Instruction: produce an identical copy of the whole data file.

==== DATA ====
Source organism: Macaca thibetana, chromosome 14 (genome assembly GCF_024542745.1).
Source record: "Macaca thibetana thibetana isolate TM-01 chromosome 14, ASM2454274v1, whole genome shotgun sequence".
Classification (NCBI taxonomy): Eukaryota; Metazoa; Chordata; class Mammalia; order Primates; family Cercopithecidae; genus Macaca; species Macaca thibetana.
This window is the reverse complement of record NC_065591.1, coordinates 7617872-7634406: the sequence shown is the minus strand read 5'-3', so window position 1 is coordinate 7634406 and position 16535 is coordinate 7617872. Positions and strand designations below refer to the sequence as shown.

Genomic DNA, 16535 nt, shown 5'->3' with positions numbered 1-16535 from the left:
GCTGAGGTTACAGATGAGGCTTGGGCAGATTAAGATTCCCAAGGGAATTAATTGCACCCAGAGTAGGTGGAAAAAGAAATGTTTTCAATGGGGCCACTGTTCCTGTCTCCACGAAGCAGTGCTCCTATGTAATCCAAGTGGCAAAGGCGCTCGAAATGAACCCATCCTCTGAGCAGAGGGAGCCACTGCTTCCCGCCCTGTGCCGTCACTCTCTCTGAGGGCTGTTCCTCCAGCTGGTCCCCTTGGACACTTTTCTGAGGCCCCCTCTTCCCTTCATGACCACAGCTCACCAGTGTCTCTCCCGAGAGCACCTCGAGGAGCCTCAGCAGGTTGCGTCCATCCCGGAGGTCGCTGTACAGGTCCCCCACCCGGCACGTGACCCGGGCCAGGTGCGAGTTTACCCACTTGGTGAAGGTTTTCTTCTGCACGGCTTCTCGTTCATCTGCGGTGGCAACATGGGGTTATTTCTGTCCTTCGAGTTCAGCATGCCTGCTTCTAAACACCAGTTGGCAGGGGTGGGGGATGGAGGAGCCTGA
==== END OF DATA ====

Source organism: Macaca thibetana, chromosome 14 (genome assembly GCF_024542745.1).
Source record: "Macaca thibetana thibetana isolate TM-01 chromosome 14, ASM2454274v1, whole genome shotgun sequence".
Classification (NCBI taxonomy): Eukaryota; Metazoa; Chordata; class Mammalia; order Primates; family Cercopithecidae; genus Macaca; species Macaca thibetana.
This window is the reverse complement of record NC_065591.1, coordinates 7617872-7634406: the sequence shown is the minus strand read 5'-3', so window position 1 is coordinate 7634406 and position 16535 is coordinate 7617872. Positions and strand designations below refer to the sequence as shown.

Genomic DNA, 16535 nt, shown 5'->3' with positions numbered 1-16535 from the left:
GCTGAGGTTACAGATGAGGCTTGGGCAGATTAAGATTCCCAAGGGAATTAATTGCACCCAGAGTAGGTGGAAAAAGAAATGTTTTCAATGGGGCCACTGTTCCTGTCTCCACGAAGCAGTGCTCCTATGTAATCCAAGTGGCAAAGGCGCTCGAAATGAACCCATCCTCTGAGCAGAGGGAGCCACTGCTTCCCGCCCTGTGCCGTCACTCTCTCTGAGGGCTGTTCCTCCAGCTGGTCCCCTTGGACACTTTTCTGAGGCCCCCTCTTCCCTTCATGACCACAGCTCACCAGTGTCTCTCCCGAGAGCACCTCGAGGAGCCTCAGCAGGTTGCGTCCATCCCGGAGGTCGCTGTACAGGTCCCCCACCCGGCACGTGACCCGGGCCAGGTGCGAGTTTACCCACTTGGTGAAGGTTTTCTTCTGCACGGCTTCTCGTTCATCTGCGGTGGCAACATGGGGTTATTTCTGTCCTTCGAGTTCAGCATGCCTGCTTCTAAACACCAGTTGGCAGGGGTGGGGGATGGAGGAGCCTGA